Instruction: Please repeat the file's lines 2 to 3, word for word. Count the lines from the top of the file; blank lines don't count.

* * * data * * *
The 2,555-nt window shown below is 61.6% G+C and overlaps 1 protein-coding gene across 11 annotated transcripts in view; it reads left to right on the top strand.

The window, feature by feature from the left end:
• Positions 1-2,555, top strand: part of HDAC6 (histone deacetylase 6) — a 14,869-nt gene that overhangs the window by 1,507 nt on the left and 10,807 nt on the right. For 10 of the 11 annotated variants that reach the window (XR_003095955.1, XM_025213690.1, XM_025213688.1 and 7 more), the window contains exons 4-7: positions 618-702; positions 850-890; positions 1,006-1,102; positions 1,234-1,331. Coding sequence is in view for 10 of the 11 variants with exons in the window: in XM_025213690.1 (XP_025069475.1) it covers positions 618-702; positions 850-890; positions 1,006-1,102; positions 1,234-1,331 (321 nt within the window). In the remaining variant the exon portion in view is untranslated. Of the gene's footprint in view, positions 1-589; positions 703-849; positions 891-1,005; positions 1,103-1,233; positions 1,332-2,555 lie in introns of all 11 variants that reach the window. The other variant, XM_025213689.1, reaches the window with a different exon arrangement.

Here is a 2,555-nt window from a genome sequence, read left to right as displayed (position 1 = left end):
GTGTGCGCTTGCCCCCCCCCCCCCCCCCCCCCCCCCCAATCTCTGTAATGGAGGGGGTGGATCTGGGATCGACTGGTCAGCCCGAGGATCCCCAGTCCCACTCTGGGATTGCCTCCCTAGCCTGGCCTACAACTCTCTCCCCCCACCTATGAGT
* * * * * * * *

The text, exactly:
The window, feature by feature from the left end:
• Positions 1-2,555, top strand: part of HDAC6 (histone deacetylase 6) — a 14,869-nt gene that overhangs the window by 1,507 nt on the left and 10,807 nt on the right. For 10 of the 11 annotated variants that reach the window (XR_003095955.1, XM_025213690.1, XM_025213688.1 and 7 more), the window contains exons 4-7: positions 618-702; positions 850-890; positions 1,006-1,102; positions 1,234-1,331. Coding sequence is in view for 10 of the 11 variants with exons in the window: in XM_025213690.1 (XP_025069475.1) it covers positions 618-702; positions 850-890; positions 1,006-1,102; positions 1,234-1,331 (321 nt within the window). In the remaining variant the exon portion in view is untranslated. Of the gene's footprint in view, positions 1-589; positions 703-849; positions 891-1,005; positions 1,103-1,233; positions 1,332-2,555 lie in introns of all 11 variants that reach the window. The other variant, XM_025213689.1, reaches the window with a different exon arrangement.